Benjamin Cole Remembers Richard Nixon (of Blessed Memory?)

On Marcus Nunes’s Historinhas blog, Benjamin Cole has just written a guest post about Richard Nixon’s August 15, 1971 speech imposing a 90-day freeze on wages and prices, abolishing the last tenuous link between the dollar and gold and applying a 10% tariff on all imports into the US. Tinged with nostalgia for old times, the post actually refers to me in the title, perhaps because of my two recent posts on free trade and the gold standard. Well, rather than comment directly on Ben’s post, I will just refer to one of my first posts as a blogger marking the fortieth anniversary of Nixon’s announcement, which I recall with considerably less nostalgia than Ben, and explaining some of its, mostly disastrous, consequences.

Click here.

PS But Ben is right to point out that stock prices rose about 4 or 5 percent the day after the announcement, a reaction that, of course, was anything but rational.




11 Responses to “Benjamin Cole Remembers Richard Nixon (of Blessed Memory?)”

  1. 1 Benjamin Cole April 15, 2016 at 8:29 pm

    Hi David.

    Yes, I referred to you in the title, and explain so (perhaps clumsily) in the PS, that you recently addressed free trade, and you said that few if any other tenets of modern macroeconomics are held in such high regard as free trade.

    I am probably mostly a free trader too, but I do find the macroeconomics profession is completely close-minded on the topic, there is no room for debate, and I doubt an aspiring Phd could secure a position at any major campus in America while prominently espousing an non-free trade viewpoint.

    But after all, the benefits of free trade are theoretical, given the huge structural impediments and institutional imperfections in the world. Of that cross-border migrations of millions of people is usually illegal. Then there are sometimes meaningful concerns about environment, and transfers of military technology. Is manufacturing sourced in the nations with the most oppressive regimes?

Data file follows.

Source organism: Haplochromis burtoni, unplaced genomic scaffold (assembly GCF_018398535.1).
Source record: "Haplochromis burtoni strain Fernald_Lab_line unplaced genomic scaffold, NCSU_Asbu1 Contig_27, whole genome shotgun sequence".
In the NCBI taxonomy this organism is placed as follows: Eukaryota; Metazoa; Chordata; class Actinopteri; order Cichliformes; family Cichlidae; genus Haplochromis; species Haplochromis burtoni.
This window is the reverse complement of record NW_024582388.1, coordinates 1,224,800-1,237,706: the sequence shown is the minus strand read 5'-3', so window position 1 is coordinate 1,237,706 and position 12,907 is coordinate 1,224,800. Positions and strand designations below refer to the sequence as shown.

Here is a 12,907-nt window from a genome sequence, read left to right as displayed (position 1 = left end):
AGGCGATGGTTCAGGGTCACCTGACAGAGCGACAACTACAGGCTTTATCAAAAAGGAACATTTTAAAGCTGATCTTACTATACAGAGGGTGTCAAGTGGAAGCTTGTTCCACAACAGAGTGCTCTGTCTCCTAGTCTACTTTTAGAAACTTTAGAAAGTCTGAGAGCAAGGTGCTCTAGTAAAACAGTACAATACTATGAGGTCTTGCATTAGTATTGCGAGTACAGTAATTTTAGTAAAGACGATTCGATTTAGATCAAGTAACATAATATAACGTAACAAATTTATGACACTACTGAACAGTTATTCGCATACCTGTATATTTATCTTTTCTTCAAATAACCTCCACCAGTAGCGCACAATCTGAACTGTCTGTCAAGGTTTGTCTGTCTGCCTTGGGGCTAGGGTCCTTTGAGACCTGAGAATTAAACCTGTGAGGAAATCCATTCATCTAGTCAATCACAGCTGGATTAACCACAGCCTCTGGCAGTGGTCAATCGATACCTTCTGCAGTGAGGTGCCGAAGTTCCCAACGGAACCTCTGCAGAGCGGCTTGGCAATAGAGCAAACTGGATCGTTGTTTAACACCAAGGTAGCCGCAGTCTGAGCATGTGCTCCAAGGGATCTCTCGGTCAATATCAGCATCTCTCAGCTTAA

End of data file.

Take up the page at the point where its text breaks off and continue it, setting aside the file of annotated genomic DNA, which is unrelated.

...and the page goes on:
How about infant industries?

    I think free trade, or least the shape of international trade, is a debatable topic.

    A dew decades back very serious people gave the thumb’s up to Nixon for across-the-board 10% tariffs. The New York Times gushed in admiration. So, was Nixon right or wrong? i will read you roost on the topic.

    Yes, nostalgia too. Nixon was a crook, but at least he was an interesting crook.


  2. 2 Benjamin Cole April 15, 2016 at 8:30 pm

    I will read your “post,” not “roost,” on the topic.


  3. 3 Benjamin Cole April 15, 2016 at 9:12 pm


    I read your excellent “40th anniversary” post on Aug. 15 1971.

    As always, top-flight stuff from you.

    But you address the 10% tariff only a little.

    And if we believe in EMH, why the Wall Street surge?

    And the fact is, the economy expanded by more than 11% in the two years 1972–1973 (more than 5% annually).

    In one way, that could be viewed as a leader delivering the goods to the public. And we know now (from tapes) Nixon was bullying Burns to go along.

    Is chronic suffocation by the Fed today a batter way?

    You are dead right on petroleum products. Of course, wage and price controls don’t work except perhaps in wartime, and then even maybe not.


  4. 4 Hugo André April 17, 2016 at 6:44 am

    There may be a case for rethinking the free-trade views but your specific examples seem a bit odd.